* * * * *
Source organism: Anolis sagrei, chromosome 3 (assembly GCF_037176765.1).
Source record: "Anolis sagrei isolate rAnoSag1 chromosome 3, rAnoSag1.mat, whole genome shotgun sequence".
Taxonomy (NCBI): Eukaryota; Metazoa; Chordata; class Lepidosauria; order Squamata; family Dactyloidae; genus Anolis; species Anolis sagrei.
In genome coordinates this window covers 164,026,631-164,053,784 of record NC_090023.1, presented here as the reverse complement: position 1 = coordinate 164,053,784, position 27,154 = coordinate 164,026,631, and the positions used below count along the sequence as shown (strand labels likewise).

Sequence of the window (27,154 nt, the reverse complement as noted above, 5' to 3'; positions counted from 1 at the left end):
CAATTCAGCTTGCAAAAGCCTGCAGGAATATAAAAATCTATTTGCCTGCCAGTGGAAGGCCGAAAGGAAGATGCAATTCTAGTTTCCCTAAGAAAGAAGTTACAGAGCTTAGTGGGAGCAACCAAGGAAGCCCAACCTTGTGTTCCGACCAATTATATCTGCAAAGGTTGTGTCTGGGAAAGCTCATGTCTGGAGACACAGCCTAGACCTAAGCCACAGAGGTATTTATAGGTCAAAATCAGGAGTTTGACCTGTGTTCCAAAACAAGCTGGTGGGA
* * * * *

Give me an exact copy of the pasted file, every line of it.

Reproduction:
Source organism: Anolis sagrei, chromosome 3 (assembly GCF_037176765.1).
Source record: "Anolis sagrei isolate rAnoSag1 chromosome 3, rAnoSag1.mat, whole genome shotgun sequence".
Taxonomy (NCBI): Eukaryota; Metazoa; Chordata; class Lepidosauria; order Squamata; family Dactyloidae; genus Anolis; species Anolis sagrei.
In genome coordinates this window covers 164,026,631-164,053,784 of record NC_090023.1, presented here as the reverse complement: position 1 = coordinate 164,053,784, position 27,154 = coordinate 164,026,631, and the positions used below count along the sequence as shown (strand labels likewise).

Sequence of the window (27,154 nt, the reverse complement as noted above, 5' to 3'; positions counted from 1 at the left end):
CAATTCAGCTTGCAAAAGCCTGCAGGAATATAAAAATCTATTTGCCTGCCAGTGGAAGGCCGAAAGGAAGATGCAATTCTAGTTTCCCTAAGAAAGAAGTTACAGAGCTTAGTGGGAGCAACCAAGGAAGCCCAACCTTGTGTTCCGACCAATTATATCTGCAAAGGTTGTGTCTGGGAAAGCTCATGTCTGGAGACACAGCCTAGACCTAAGCCACAGAGGTATTTATAGGTCAAAATCAGGAGTTTGACCTGTGTTCCAAAACAAGCTGGTGGGA